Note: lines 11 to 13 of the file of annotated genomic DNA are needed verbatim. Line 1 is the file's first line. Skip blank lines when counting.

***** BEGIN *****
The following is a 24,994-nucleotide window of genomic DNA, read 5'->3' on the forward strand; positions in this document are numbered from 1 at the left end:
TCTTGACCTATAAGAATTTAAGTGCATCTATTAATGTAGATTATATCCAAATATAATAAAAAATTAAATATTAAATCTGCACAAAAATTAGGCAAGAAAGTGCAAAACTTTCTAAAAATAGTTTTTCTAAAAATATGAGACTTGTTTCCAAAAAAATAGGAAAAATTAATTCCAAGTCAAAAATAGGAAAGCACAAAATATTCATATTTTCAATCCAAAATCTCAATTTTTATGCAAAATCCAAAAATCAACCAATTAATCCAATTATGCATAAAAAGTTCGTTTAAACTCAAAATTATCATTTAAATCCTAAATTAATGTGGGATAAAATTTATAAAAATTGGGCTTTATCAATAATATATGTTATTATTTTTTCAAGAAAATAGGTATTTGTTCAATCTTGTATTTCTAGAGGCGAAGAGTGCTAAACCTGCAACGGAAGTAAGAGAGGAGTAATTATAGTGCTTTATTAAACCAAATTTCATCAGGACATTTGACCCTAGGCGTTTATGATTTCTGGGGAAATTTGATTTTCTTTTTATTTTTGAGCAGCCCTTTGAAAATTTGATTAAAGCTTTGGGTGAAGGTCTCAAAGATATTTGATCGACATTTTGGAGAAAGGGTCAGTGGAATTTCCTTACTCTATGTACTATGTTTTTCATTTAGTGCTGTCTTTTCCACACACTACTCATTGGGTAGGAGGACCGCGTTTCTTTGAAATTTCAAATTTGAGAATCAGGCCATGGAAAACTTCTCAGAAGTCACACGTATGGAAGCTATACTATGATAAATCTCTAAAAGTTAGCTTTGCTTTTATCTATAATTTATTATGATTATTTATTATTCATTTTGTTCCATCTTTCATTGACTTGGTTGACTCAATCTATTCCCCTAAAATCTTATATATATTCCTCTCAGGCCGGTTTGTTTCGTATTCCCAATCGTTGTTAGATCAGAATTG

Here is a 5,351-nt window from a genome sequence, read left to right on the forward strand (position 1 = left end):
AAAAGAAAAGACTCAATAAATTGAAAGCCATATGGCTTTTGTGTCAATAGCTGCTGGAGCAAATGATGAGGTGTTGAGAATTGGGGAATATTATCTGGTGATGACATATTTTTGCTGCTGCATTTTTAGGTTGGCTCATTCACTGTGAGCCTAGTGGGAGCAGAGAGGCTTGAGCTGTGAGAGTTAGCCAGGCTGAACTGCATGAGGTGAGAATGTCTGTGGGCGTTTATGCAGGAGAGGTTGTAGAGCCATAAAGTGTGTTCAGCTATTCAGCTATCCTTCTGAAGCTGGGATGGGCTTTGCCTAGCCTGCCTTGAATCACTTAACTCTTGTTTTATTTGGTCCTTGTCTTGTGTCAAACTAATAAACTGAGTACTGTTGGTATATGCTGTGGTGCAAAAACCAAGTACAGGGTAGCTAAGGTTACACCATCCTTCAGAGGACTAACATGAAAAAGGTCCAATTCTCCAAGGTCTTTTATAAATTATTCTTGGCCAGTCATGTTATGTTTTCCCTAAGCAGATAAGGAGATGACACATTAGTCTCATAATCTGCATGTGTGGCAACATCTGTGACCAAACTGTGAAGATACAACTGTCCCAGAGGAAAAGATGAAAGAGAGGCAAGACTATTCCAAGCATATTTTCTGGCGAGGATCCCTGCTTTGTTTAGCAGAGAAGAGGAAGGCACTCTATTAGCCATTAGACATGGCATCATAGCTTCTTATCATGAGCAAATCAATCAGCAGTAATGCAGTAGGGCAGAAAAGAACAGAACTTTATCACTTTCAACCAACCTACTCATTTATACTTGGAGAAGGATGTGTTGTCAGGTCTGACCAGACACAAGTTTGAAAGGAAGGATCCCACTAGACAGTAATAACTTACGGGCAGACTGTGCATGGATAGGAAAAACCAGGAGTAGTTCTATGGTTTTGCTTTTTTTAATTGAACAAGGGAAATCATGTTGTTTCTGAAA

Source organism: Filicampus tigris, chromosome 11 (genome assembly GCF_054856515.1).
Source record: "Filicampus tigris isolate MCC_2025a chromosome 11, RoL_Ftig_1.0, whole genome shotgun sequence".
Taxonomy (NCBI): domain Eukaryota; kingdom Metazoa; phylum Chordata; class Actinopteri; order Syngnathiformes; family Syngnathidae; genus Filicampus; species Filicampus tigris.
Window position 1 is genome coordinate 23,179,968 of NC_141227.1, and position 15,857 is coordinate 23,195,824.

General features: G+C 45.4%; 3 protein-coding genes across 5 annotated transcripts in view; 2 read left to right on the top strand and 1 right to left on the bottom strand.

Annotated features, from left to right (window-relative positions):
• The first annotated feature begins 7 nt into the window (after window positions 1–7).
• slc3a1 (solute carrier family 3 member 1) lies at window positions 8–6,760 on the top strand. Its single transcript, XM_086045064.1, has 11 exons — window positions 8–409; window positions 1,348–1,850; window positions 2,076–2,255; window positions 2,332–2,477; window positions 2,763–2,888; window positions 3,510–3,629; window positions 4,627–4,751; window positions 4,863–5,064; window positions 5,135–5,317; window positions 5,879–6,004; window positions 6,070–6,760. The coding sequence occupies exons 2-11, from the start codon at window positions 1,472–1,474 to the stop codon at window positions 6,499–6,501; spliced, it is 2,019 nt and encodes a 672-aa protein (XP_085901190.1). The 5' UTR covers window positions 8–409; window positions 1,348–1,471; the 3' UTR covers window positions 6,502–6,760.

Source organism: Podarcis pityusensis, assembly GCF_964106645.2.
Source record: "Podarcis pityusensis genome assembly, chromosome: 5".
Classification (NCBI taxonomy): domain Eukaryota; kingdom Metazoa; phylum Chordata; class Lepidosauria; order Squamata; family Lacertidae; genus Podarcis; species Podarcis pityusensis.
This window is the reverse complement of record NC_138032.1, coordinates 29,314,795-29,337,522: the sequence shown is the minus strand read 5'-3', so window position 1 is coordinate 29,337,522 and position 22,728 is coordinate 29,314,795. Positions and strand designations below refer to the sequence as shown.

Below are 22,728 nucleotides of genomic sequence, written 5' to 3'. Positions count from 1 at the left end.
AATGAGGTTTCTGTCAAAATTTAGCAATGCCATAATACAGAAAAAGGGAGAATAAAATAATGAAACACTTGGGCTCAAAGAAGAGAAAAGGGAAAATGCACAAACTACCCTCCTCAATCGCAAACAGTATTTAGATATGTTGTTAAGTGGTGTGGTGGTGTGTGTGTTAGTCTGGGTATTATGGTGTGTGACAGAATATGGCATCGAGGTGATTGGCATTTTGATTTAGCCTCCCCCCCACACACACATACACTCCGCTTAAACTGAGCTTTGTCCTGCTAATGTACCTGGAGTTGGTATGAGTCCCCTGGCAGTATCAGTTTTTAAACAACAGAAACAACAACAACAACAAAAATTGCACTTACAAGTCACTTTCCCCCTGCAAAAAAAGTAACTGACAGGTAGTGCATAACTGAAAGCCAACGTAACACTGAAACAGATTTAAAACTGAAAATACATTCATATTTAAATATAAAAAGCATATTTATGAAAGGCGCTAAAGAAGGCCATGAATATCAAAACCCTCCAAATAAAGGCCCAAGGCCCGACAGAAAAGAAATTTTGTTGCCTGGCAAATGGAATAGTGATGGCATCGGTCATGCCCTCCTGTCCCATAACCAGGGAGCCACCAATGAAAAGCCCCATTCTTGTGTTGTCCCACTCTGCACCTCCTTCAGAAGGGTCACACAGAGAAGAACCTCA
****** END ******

• The first annotated feature begins 7 nt into the window (after window positions 1–7).
• slc3a1 (solute carrier family 3 member 1) lies at window positions 8–6,760 on the top strand. Its single transcript, XM_086045064.1, has 11 exons — window positions 8–409; window positions 1,348–1,850; window positions 2,076–2,255; window positions 2,332–2,477; window positions 2,763–2,888; window positions 3,510–3,629; window positions 4,627–4,751; window positions 4,863–5,064; window positions 5,135–5,317; window positions 5,879–6,004; window positions 6,070–6,760. The coding sequence occupies exons 2-11, from the start codon at window positions 1,472–1,474 to the stop codon at window positions 6,499–6,501; spliced, it is 2,019 nt and encodes a 672-aa protein (XP_085901190.1). The 5' UTR covers window positions 8–409; window positions 1,348–1,471; the 3' UTR covers window positions 6,502–6,760.

Source organism: Podarcis pityusensis, assembly GCF_964106645.2.